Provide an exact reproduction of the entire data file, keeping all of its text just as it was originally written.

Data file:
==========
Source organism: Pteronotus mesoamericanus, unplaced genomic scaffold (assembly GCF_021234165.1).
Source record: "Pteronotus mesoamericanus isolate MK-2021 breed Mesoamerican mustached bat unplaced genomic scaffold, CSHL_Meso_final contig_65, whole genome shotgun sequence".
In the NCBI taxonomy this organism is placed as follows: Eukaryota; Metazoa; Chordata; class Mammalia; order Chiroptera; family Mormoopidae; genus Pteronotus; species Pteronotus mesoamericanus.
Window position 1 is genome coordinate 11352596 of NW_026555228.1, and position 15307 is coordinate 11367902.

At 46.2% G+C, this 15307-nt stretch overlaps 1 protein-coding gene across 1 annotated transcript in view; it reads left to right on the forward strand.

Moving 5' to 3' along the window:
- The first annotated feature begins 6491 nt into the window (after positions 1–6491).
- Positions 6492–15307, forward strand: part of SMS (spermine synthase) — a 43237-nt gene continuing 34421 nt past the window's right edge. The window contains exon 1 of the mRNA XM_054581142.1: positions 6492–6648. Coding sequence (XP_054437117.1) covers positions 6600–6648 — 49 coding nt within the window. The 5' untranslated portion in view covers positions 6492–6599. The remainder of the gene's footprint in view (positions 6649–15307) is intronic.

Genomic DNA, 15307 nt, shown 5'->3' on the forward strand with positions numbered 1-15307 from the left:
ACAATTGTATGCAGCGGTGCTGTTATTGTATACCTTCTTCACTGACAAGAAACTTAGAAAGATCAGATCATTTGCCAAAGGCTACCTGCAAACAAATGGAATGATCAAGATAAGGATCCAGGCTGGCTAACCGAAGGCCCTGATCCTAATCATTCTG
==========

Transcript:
Source organism: Pteronotus mesoamericanus, unplaced genomic scaffold (assembly GCF_021234165.1).
Source record: "Pteronotus mesoamericanus isolate MK-2021 breed Mesoamerican mustached bat unplaced genomic scaffold, CSHL_Meso_final contig_65, whole genome shotgun sequence".
In the NCBI taxonomy this organism is placed as follows: Eukaryota; Metazoa; Chordata; class Mammalia; order Chiroptera; family Mormoopidae; genus Pteronotus; species Pteronotus mesoamericanus.
Window position 1 is genome coordinate 11352596 of NW_026555228.1, and position 15307 is coordinate 11367902.

At 46.2% G+C, this 15307-nt stretch overlaps 1 protein-coding gene across 1 annotated transcript in view; it reads left to right on the forward strand.

Moving 5' to 3' along the window:
- The first annotated feature begins 6491 nt into the window (after positions 1–6491).
- Positions 6492–15307, forward strand: part of SMS (spermine synthase) — a 43237-nt gene continuing 34421 nt past the window's right edge. The window contains exon 1 of the mRNA XM_054581142.1: positions 6492–6648. Coding sequence (XP_054437117.1) covers positions 6600–6648 — 49 coding nt within the window. The 5' untranslated portion in view covers positions 6492–6599. The remainder of the gene's footprint in view (positions 6649–15307) is intronic.

Genomic DNA, 15307 nt, shown 5'->3' on the forward strand with positions numbered 1-15307 from the left:
ACAATTGTATGCAGCGGTGCTGTTATTGTATACCTTCTTCACTGACAAGAAACTTAGAAAGATCAGATCATTTGCCAAAGGCTACCTGCAAACAAATGGAATGATCAAGATAAGGATCCAGGCTGGCTAACCGAAGGCCCTGATCCTAATCATTCTG